Saturday, April 17, 2010

Saturday, with Generosity, Hope, and the Color Green

Hello, weekend!  I’m so glad you’re here.

My weekend is already off to a fantastic start.  Yesterday I found a huge bag of lettuce sitting on my desk at work.  It was a gift from Christopher, our lab manager, whose garden is full to bursting with leaves right now.  Also included in the bag were a few frilly wands of dill.  Having had mixed experiences with fresh dill, I was under the impression that I didn’t really like dill, but last night, inspired by Christopher’s generosity, I sprinkled some chopped fresh dill on top of my enormous salad, and I liked it.  It was herbal and earthy, green and a tiny bit punchy.  I really, really liked it.  Also, it occurred to me this morning during my photography session that dill looks a lot like Sideshow Bob’s hair.  Yes?

Dill Impersonating Sideshow Bob

I feel like I’m in really good shape to have a relaxing weekend.  Not only is my fridge now filled with gorgeous lettuce, but I have also stocked up on the usual suspects for the upcoming week: yogurt, bananas, oatmeal, carrots, eggs, cheese, peanut butter, a loaf of whole grain bread.  I also have two bowls of split pea soup chilling in the fridge, as well as a leftover chickpea dish that I’ll toss with pasta, tomato sauce, and some kale.  It’s nice when cooking is optional, something to do for fun, not survival.

Dork that I am, I’m also excited that last night I got a bit of cleaning done.  I am not what you might call an enthusiastic cleaner; I would much prefer to read or cook than clean.  But I love how it feels after the cleaning is done, like everything is nice and fresh again.  Yesterday I received Real Simple’s 19-Minute Speed-Cleaning Guide in my e-mail box, so I decided to let it inspire me to spiff up the homestead.  Looking over their timeline, I’m pretty sure their times are ridiculously inaccurate.  15 seconds to wipe the toilet seat and rim?  15 seconds to wipe the mirror and faucet?  Maybe I’m just an arthritic sloth when it comes to cleaning, but my hands cannot move quickly enough to speed-clean my bathroom in two minutes.  I can, however, clean the bathroom in about five minutes, and oh my, it feels good to have a clean bathroom again.  Today I shall tackle the kitchen and the living room, which, according to Real Simple, I should be able to speed-clean in a total of 10.5 minutes.  Excellent.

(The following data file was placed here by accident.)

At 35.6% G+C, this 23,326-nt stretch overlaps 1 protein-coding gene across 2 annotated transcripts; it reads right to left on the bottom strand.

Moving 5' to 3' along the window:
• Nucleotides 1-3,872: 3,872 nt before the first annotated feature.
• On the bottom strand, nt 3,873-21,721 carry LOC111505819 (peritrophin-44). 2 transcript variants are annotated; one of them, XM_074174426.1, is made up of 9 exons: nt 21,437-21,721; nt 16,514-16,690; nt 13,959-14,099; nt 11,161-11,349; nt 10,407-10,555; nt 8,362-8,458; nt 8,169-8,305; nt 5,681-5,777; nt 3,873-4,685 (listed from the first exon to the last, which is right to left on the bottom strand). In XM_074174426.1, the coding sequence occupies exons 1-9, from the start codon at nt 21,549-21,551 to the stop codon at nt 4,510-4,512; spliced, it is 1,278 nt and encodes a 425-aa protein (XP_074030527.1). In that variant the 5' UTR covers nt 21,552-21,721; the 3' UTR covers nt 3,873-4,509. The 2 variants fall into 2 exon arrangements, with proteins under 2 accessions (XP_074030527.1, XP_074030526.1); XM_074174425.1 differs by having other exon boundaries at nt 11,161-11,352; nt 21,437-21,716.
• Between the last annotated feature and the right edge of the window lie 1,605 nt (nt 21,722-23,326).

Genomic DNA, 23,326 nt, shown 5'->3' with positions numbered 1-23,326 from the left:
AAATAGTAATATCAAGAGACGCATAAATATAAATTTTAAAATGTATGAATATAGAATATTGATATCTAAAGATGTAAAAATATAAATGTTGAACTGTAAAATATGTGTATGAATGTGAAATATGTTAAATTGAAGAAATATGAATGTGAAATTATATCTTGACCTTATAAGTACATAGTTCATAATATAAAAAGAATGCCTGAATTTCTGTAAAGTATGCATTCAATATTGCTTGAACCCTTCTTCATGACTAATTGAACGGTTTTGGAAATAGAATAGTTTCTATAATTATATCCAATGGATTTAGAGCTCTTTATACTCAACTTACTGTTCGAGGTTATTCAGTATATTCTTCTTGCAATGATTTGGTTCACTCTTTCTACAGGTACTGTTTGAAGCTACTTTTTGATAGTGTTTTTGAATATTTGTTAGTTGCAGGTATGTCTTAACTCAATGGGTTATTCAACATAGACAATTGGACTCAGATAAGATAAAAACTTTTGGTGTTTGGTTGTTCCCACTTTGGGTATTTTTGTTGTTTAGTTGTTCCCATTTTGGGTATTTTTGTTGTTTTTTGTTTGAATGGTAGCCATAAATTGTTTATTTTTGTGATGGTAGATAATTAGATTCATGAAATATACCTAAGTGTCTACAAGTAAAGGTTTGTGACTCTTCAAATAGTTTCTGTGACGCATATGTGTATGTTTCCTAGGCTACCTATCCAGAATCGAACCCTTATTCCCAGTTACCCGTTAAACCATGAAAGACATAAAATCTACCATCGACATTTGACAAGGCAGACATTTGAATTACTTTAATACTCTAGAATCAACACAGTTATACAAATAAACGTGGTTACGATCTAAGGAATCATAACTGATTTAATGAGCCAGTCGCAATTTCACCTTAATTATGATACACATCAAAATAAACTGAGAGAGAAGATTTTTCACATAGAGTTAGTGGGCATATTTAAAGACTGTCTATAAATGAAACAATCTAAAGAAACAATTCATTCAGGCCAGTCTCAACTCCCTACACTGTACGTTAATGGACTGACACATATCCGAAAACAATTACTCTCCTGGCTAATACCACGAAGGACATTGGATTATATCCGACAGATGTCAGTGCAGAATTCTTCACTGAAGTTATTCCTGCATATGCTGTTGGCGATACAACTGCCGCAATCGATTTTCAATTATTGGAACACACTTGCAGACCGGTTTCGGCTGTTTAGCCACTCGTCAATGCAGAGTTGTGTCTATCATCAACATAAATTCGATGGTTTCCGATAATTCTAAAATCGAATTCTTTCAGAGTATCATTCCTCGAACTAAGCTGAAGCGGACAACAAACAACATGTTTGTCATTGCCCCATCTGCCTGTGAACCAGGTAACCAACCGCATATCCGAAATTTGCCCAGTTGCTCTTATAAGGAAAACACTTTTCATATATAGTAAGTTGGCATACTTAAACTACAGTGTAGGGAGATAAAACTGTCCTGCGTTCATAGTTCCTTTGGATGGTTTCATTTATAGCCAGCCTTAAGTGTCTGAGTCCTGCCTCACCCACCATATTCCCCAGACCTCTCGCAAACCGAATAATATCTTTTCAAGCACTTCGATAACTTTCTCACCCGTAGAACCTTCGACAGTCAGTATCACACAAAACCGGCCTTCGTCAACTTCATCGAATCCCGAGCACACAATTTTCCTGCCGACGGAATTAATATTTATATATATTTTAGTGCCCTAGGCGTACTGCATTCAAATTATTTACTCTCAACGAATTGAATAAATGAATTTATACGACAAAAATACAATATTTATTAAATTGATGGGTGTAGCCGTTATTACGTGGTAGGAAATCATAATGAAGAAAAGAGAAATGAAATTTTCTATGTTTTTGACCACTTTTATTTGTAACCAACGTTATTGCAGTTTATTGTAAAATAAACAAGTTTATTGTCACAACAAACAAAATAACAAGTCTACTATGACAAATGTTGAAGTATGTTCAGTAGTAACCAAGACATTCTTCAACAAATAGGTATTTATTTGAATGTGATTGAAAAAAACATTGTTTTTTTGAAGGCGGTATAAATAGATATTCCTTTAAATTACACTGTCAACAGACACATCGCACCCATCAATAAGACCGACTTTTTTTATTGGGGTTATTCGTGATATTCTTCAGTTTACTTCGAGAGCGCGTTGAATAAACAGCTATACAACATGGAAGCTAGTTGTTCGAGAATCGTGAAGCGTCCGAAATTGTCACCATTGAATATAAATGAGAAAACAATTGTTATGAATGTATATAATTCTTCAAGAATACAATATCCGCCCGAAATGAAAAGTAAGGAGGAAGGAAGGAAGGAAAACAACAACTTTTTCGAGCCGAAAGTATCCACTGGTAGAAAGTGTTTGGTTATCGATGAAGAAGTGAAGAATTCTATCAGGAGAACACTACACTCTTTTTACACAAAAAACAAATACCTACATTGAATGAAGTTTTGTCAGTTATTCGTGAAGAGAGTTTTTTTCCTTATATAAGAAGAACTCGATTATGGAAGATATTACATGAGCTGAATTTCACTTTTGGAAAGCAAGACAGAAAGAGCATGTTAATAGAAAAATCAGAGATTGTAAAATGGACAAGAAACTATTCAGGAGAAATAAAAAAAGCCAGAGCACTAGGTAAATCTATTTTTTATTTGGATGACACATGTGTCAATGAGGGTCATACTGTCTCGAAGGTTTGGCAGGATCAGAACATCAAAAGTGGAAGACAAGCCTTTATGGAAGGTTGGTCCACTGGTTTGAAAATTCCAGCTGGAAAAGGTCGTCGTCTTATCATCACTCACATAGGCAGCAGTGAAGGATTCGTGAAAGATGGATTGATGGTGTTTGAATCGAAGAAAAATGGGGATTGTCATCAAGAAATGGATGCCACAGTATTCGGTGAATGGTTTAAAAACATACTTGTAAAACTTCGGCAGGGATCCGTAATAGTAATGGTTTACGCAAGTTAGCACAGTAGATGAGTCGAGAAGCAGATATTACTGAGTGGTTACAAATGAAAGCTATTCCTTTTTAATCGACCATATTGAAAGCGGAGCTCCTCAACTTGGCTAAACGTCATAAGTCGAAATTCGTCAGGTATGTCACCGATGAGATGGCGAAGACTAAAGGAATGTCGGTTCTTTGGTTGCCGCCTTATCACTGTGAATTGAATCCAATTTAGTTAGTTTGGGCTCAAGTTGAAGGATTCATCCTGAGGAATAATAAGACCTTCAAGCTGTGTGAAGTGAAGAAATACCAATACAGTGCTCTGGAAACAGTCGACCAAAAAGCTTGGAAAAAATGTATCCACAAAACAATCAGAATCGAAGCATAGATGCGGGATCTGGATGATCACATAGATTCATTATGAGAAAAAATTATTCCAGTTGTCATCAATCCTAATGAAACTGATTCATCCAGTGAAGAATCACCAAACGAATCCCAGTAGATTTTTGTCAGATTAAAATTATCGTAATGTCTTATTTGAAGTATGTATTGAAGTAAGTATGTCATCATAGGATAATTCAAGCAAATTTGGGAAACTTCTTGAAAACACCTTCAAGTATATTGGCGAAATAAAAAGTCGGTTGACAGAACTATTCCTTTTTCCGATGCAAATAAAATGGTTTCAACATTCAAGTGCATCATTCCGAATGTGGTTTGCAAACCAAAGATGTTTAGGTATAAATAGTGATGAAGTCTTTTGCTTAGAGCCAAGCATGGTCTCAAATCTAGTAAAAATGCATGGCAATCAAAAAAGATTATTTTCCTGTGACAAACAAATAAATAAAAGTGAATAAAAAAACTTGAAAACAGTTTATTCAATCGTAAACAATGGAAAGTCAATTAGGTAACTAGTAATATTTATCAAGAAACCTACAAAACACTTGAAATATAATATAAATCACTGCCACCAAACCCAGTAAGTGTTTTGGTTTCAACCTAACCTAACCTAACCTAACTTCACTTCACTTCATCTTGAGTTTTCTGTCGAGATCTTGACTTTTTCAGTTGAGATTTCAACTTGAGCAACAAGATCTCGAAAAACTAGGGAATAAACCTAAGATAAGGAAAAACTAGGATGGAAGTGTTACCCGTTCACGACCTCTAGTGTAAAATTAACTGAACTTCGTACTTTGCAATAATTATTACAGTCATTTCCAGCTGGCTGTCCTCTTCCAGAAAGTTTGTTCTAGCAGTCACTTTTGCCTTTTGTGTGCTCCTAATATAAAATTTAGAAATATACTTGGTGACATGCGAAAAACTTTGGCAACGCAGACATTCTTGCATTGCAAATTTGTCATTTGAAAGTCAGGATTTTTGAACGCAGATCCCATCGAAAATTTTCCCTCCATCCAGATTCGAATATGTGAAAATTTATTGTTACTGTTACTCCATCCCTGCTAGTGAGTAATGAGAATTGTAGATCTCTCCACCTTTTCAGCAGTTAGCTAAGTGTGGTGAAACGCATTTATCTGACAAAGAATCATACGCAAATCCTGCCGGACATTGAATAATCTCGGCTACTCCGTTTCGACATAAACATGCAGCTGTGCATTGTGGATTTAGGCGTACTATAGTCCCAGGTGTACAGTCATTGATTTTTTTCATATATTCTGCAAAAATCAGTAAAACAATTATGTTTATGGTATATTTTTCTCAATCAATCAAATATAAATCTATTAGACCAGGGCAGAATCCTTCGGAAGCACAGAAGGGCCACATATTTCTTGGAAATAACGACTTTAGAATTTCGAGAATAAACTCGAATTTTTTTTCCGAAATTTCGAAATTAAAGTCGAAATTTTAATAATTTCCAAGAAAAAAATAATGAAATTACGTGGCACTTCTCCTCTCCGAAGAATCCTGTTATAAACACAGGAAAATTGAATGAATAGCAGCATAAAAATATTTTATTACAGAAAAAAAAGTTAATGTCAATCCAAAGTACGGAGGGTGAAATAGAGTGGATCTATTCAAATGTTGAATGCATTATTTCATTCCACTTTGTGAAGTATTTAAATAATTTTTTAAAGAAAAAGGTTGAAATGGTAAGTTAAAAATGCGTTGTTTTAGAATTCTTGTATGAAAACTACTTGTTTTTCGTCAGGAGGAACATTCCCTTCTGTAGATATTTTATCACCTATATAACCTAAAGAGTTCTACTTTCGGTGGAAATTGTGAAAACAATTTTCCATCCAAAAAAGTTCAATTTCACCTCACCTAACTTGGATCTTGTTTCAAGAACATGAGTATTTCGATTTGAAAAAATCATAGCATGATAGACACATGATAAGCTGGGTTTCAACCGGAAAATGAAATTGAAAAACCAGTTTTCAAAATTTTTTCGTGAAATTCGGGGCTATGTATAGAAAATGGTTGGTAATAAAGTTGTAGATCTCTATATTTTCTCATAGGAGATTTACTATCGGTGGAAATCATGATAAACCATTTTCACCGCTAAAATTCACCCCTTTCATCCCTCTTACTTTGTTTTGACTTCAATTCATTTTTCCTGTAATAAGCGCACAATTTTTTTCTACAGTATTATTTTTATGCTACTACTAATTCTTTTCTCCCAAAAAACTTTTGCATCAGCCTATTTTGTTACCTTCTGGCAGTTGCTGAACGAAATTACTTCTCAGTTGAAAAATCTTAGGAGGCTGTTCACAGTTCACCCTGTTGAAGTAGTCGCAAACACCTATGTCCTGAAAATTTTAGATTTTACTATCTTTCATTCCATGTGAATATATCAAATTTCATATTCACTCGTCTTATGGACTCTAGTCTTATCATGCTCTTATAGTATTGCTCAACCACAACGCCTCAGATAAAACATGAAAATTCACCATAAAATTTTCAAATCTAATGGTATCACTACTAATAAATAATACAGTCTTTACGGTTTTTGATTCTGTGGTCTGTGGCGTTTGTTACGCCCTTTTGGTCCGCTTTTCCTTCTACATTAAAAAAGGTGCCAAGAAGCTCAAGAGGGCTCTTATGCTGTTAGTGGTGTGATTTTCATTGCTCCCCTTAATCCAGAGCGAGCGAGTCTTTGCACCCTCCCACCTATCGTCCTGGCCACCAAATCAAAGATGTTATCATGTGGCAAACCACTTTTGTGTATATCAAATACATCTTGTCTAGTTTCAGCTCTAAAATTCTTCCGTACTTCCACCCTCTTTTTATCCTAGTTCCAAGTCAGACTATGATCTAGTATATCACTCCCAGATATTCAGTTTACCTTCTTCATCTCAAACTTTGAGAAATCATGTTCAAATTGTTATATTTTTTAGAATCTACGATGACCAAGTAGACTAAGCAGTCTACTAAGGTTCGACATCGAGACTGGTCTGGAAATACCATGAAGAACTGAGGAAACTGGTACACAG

On an unrelated note, have you been watching Jamie Oliver’s Food Revolution?  I watch it via Hulu on my computer, and it is such a great show.  I really had no opinion about Jamie Oliver before his show other than thinking that he’s kinda funny-looking (oh, the shame of admitting my inner dialogue to you!).  Now, I still think he’s kinda funny-looking, but he’s also hilarious and generous and deeply concerned about the same food issues as I am.  The last episode I watched made me want to dance, laugh, and eat noodles, which, as a combination, is pretty hard to beat.  I highly recommend it.

A short list of a few other things I’m loving today:

* The new Gentle Hatha Yoga #3 class from  Heavenly!  Jackie Casal is my favorite yoga instructor.

* A spring breeze tickling my bare shoulders.

* The birds chirping to each other on this foggy Saturday morning, otherwise steeped in peace and quiet.

* Dried cherries!  One word: wow.  These things are too good.  My idea of a perfect dessert right now is a handful of dried cherries and some bittersweet chocolate chips.  So simple, so right.